Herb was my friend. Herb was my teacher. Herb is gone. I miss Herb.
My wife, Wendy, and I met Herb and Faith at a party in Little Silver, NJ, hosted by Pat and Stan Rice, the parents of a friend of my son, Scotty. My ears perked up when I learned that he was a physician. I was curious about things medical and here was someone who could answer my questions. Herb’s ears perked up when he learned that I was a Bell Labs engineer and especially when he learned that I developed software for an AT&T computer he owned, the UNIX PC. He was curious about things computer and I was someone who could answer his questions.
And so began a friendship that lasted at least twenty-five years, maybe as much as thirty as I don’t remember the exact year of the party. We had an unspoken agreement that he would teach me medicine and I would teach him computers. He gave me stacks of the New England Journal of Medicine and I probably gave him computer books or, at least, online references.
In some ways we were a bit of an odd couple. He was twenty years my senior, a physician, a Jewish atheist. That alone was a point of much fascination to me as he taught me about the distinction between religious faith and religious culture. I was twenty years his junior, an Irish Catholic (practicing, not necessarily believing) and an engineer – hard science, not the soft science of biology. But I have long suspected that it was the age difference that was a strong part my attraction to him. I lost my dad when I was thirteen and sometimes find myself seeking friendship of men a generation older, not as a replacement for my dad but as an exemplar of what my dad may have been like as he aged. While Herb was younger than my dad he was definitely a generation older than I.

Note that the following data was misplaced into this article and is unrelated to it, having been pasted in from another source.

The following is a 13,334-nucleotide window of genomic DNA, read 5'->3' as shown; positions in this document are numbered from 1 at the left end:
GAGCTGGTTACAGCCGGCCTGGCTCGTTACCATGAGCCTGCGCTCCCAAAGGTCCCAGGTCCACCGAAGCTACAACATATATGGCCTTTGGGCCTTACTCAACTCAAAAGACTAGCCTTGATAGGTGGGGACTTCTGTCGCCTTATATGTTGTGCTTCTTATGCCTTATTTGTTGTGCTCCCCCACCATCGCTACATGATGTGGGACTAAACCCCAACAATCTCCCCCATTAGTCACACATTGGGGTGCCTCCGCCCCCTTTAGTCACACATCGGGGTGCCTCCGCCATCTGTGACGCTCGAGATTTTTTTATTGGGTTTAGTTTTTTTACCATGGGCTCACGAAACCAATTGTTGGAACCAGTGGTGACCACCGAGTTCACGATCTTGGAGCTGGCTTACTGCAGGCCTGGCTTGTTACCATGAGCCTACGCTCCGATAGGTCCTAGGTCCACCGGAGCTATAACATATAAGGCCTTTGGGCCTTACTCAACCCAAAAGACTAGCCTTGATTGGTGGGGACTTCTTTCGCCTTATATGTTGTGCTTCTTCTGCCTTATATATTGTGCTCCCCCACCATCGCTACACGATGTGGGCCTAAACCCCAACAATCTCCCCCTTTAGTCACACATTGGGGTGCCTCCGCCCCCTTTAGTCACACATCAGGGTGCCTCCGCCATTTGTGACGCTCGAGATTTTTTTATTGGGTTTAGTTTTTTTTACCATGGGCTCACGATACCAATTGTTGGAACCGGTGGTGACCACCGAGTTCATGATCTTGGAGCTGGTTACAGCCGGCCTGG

Over those years we were together a little in person. Herb and Faith came to our New Year’s Eve parties. Wendy and I visited them in Long Branch and later in Vermont and New Hampshire, he would sometimes stop by for a dinner on his trips back to NJ, and I visited his office in Asbury a few times. A doctor’s office cabinet from there now holds machine tools in my shop and I weigh myself on his office scale every morning. I remember a very expensive, infra-red camera in that office that he was using in an exploration of new diagnostic techniques.
Our real friendship, however, developed telephonically. We would spend hours on the phone talking about computers, medicine, politics, who knows what. Some of those calls were more of a monologue with Herb going off on one his long rants about Republicans, the sorry state of computer documentation, or the way young doctors practice medicine. On those calls I tried patiently (sometimes) or not so patiently (other times) to explain details about programming or the Linux operating system. Despite clear frustrations at times Herb accomplished a great deal with computers, writing his own accounting software long before I met him and later with his UNIX PC and even later with Linux software. While most doctors of his generation wanted nothing to do with computers (even current ones only grudgingly accept them), he embraced them and recognized their value to his work.
Herb was brilliant in medicine and well beyond. I’ve had a fascination not so much with WWII itself but with the immediate aftermath of the war. Herb was in Europe during that period and would often talk about it, answering my many questions. The lesson I remember best, though, concerns marriage. Herb astutely observed two components to marriage – civil and religious – a point obvious in hindsight but one I never thought about until Herb pointed it out. By separating the two the state can deal with the legal, contractual aspects of marriage consistent across all faiths – taxes, property ownership, visitation rights – and the religious can deal with faith-specific ceremony. A brilliant approach to gay marriage issues. We had many other such conversations. The specifics of most are long buried in my mind but what remains forefront is the impression of a clear thinking, if sometimes a bit angry, brilliant take on world events.